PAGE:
“We raised £16,500 in just 36 hours,” Davies says.
Beyond the murals, visitors will find much to enjoy on a longer stay in Cheltenham.
You can get to know the two sides of of the town by wandering its streets – you can’t miss the white stucco buildings with their elegant wrought-iron balconies.
Next head to Pittville Park. Cheltenham’s largest ornamental park is home to the Pump Room where visitors once came to drink the spa town’s mineral waters. Just south of the town centre, the Montpellier district is worth a stroll. It is packed with independent boutiques, bars and restaurants (try the Sri Lankan dishes at Karapincha on Clarence Street).
Book a seat on the heritage steam railway for a scenic, 28-mile round trip through the Cotswolds. Or try a swim at the Art Deco Sandford Parks Lido, which opened in 1935. Meanwhile, a wine tasting with the owners of The Grape Escape wine bar is a pleasant way to pass an evening.
Those staying overnight might try The Queens Hotel (rooms from £112); the neo-classical building was named in honour of Queen Victoria.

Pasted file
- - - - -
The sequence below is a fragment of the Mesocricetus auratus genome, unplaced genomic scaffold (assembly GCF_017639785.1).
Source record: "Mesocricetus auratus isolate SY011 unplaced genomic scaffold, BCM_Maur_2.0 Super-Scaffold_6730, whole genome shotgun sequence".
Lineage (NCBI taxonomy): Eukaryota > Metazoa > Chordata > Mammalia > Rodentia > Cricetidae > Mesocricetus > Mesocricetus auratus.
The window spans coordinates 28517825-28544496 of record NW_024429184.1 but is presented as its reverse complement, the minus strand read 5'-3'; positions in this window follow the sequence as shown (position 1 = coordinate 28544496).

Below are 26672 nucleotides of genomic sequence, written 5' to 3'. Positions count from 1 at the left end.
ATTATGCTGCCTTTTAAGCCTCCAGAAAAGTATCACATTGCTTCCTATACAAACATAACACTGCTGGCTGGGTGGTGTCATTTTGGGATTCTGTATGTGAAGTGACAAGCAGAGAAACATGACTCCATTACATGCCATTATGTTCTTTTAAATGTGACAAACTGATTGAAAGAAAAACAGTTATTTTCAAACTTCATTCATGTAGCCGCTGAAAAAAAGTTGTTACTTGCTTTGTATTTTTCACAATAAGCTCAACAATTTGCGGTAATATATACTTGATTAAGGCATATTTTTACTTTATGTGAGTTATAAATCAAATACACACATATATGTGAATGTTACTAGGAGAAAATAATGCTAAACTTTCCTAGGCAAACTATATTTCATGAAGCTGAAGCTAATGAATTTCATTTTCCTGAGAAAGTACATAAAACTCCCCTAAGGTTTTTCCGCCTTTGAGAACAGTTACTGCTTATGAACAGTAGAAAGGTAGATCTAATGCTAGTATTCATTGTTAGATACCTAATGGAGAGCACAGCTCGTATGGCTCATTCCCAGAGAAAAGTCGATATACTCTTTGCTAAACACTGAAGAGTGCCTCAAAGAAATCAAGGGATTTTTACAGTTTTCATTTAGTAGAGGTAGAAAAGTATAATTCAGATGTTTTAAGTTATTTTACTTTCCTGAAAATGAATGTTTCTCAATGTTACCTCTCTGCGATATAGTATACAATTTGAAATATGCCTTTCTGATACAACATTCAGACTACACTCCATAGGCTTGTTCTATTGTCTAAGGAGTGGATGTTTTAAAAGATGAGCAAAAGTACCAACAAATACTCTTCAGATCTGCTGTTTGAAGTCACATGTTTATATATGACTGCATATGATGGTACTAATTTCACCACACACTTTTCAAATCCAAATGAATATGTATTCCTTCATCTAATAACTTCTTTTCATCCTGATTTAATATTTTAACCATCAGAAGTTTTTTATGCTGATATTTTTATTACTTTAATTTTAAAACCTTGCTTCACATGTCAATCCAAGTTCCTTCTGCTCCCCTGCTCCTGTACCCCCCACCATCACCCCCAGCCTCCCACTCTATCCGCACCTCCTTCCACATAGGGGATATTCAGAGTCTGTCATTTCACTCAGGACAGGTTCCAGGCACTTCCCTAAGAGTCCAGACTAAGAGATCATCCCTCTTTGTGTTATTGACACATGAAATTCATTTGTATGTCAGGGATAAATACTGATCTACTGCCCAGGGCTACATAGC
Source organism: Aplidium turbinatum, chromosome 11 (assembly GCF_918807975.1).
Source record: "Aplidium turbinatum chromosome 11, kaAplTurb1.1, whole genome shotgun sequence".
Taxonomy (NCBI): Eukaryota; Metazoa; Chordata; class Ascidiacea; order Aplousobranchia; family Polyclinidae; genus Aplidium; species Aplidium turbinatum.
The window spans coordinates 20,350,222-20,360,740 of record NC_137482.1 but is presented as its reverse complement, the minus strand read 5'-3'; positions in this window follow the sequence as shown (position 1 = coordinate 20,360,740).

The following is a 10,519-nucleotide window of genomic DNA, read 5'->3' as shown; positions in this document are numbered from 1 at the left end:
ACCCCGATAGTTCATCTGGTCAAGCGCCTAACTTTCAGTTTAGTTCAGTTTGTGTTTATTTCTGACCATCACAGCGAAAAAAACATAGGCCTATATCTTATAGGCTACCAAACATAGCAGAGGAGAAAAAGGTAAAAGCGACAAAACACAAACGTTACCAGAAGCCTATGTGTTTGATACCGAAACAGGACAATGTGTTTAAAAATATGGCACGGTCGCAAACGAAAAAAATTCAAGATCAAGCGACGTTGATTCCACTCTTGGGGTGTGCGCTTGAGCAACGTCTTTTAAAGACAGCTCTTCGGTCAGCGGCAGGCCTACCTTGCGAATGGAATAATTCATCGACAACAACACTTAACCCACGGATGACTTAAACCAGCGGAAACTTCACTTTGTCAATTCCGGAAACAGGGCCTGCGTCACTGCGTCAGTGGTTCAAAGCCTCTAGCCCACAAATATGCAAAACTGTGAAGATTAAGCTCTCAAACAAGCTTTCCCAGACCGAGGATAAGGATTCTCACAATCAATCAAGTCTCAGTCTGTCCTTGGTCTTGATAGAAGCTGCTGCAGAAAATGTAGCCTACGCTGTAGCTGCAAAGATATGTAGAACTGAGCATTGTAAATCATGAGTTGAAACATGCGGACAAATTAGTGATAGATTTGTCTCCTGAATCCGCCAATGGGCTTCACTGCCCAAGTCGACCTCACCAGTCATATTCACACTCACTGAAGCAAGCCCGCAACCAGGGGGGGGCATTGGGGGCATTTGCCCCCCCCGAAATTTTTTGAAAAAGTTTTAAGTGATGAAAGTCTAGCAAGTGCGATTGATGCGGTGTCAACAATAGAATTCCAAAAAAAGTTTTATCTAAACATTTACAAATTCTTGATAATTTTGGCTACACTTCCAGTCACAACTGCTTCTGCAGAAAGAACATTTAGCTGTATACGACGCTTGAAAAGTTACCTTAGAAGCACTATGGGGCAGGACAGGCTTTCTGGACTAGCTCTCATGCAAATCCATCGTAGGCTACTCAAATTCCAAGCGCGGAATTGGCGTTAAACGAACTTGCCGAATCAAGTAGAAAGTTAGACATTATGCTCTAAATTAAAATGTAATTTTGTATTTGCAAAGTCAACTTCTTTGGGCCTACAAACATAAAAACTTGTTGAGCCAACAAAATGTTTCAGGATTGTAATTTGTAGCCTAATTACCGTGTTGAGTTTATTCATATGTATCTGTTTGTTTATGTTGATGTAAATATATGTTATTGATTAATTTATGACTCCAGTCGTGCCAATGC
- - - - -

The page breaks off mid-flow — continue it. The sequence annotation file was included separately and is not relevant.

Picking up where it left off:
If Davies has any say in it, Cheltenham’s history and street art will soon be better acquainted.
“We’re constantly trying to find new spaces for artists to paint on,” he says.
To that end, he’s in discussions with the town council about getting planning permission for next year’s artists to paint on some town-centre listed buildings.
Talks are still in the early stages, but Davies says the council is “open to the idea” and has already spoken to one of the buildings’ owners.
If the plans are approved, 2024’s paint festival could see Cheltenham’s more contemporary art scene woven ever more closely with its Regency heritage.